Using PC Monitor, Mihalec tells me, IT admins can quickly diagnose issues with a given PC, router or other asset remotely and reboot the machine. Users can also get notifications for virtually any event on their machines. Thanks to its API, it’s also essentially a complete monitoring platform that you could use to keep an eye on their machines and servers. When it comes to alerts, Mihalec believes, his solution can go as deep as New Relic.

Because of this extensibility, PC Monitor is now able to natively support Raspberry Pi, too (besides PCs, Macs, Linux machines and .NET and Java apps). Using the company’s standard APIs, Raspberry Pi owners can now use the service to bridge the gap between the real world, hardware connected to the Pi and their mobile devices.

As part of an update the company released today, PC Monitor now also features integrations with PagerDuty to create SMS and phone notifications and ZenDesk to automatically create tickets based on PC Monitor’s notification criteria. The service now also supports VMWare systems, which allow users to check up on their virtual machines and hosts remotely.

“Enterprise IT isn’t typically seen as a business with lots of innovation, but we’ve worked very hard at PC Monitor to provide an amazing product experience to our customers,” Mihalec said. “With these latest product additions, we’re continuing our commitment to our customers to provide an unparalleled experience for IT administrators all over the world.”

PC Monitor is free for users who want to monitor fewer than five systems and just need a single admin account. Subscriptions start at $1 per system/month for those who need to monitor more machines. The service offers mobile apps for iOS, Android and Windows Phone, as well as Metro styles  and desktop Windows apps.


Via: techcrunch

Microsoft Azure Drops Storage Prices To Match Amazon’s Latest Price Reduction

Earlier this week, Amazon Web Services reduced its prices for its S3 cloud storage service and today, Microsoft is following suit with a price reduction for its own cloud storage services.

Locally redundant storage on Azure now matches Amazon’s prices and Azure Storage transactions are getting a 50 percent price cut, which matches Amazon’s latest price cuts. In addition, Microsoft’s Locally Redundant Disks/Page Blobs Storage is seeing a 28 percent price reduction.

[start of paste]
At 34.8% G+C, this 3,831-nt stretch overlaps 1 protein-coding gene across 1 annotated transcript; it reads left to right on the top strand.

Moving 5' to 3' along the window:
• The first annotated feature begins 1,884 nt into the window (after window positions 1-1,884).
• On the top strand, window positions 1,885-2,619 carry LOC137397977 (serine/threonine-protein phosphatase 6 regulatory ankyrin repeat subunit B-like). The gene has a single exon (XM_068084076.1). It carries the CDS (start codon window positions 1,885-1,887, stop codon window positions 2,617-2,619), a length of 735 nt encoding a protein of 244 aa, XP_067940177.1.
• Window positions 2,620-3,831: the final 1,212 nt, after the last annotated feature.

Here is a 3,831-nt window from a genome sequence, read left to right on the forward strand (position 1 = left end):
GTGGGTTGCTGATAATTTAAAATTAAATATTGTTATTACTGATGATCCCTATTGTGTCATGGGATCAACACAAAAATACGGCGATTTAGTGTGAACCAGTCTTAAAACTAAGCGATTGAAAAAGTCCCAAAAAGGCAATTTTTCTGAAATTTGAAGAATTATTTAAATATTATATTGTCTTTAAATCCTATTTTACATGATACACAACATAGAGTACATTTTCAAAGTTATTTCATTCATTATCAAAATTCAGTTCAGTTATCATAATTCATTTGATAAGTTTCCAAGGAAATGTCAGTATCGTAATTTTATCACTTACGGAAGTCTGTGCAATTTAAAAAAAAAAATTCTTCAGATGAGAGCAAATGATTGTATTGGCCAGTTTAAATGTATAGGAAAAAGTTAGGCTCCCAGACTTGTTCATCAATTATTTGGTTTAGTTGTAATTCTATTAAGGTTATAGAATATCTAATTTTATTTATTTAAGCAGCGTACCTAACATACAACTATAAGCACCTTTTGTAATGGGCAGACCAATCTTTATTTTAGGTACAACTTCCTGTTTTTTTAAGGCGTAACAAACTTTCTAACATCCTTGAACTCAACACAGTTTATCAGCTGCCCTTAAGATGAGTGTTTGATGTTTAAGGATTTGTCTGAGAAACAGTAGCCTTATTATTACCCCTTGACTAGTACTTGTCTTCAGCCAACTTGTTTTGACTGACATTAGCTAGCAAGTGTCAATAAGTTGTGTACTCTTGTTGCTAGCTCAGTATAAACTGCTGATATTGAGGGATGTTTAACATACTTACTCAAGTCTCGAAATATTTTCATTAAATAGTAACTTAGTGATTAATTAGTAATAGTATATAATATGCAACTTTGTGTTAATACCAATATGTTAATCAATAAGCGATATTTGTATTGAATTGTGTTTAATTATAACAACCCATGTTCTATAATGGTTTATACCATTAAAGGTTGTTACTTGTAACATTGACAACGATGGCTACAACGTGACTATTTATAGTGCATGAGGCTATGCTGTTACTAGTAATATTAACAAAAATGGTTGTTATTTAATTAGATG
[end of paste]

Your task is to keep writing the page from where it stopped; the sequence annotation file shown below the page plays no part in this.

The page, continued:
Last April, Microsoft said it would match any AWS price drop, so today’s announcement isn’t surprising. Given that its new prices are effective worldwide, Microsoft argues, today’s price drop actually means that Azure storage will now be less expensive than AWS’s offerings in some regions.

In its announcement today, Microsoft also stressed that, while pricing is obviously important for its users, it also wants to offer “best in class reliability / scalability.” Specifically, the company argues that its redundant storage option means data will also be replicated in data centers that are at least 400 miles apart. Microsoft also argues that because its users get durable storage with their virtual machines at no extra charge – whereas AWS customers have to pay for storage space on EBS – its service can be significantly cheaper for customers who rely on this kind of storage for their apps.


Via: techcrunch

ATMs could be compromised when Windows XP support ends

The vast majority of bank ATMs today run Windows XP. This could become a problem come April.

If you think getting your father or elder family member to upgrade their old XP PC is tough (“Why?” they ask. “It works just fine,” they say.), imagine what the banks face. They will be hit hard by the end of support for Windows XP because almost all of the automatic teller machines (ATMs) in the country use XP.

Bloomberg reports that the majority of the 420,000 ATMs in the U.S. run XP, although there are some using Windows XP Embedded, a basic version of the OS that is less susceptible to viruses. Microsoft will support that until early 2016.

And the rest? Well, hopefully most of them can be upgraded to Windows 7, because like the XP on your grandfather’s eight-year-old Dell PC, these ATMs will no longer receive upgrades and patches. Either that or they will be junked, and chances are good for the latter. There are independent ATMs out there, the kind you find in gas stations and convenience stores, not allied with any one bank, that look like they are 30 years old.

And unlike the old Windows PCs sitting in doctor offices that likely don’t have an Internet connection, ATM machines have to be wired 24/7 for transactions.

An executive with an ATM software provider says he expects only 15% of bank ATMs in the U.S. to be on Windows 7 by the April deadline, but that it’s not unusual for the ATM industry to move slowly. “As a rule, security patches that directly affect the machines might be issued only once a quarter,” he said.

Coming on the heels of the Target breach, that does not inspire confidence.

How quickly the banks respond remains to be seen. Maybe the Target incident will motivate them. No one wants to end up on the news like Target has. Microsoft is selling custom extensions to the banks, but the costs can be considerable when multiplied over the number of ATMs. No one would discuss the price, but I hope it’s cheap, because this is no time to get greedy.

The cost of upgrading an ATM ranges from a few hundred dollars if it’s just software to a few thousand if new hardware is needed and the ATM is upgradable. The good news is that Windows 7 will enable advanced touch features, like swipe and pinch, something we’re all used to on our smartphones.

But something tells me come April, we’ll be better off staying away from non-bank ATMs.


Via: networkworld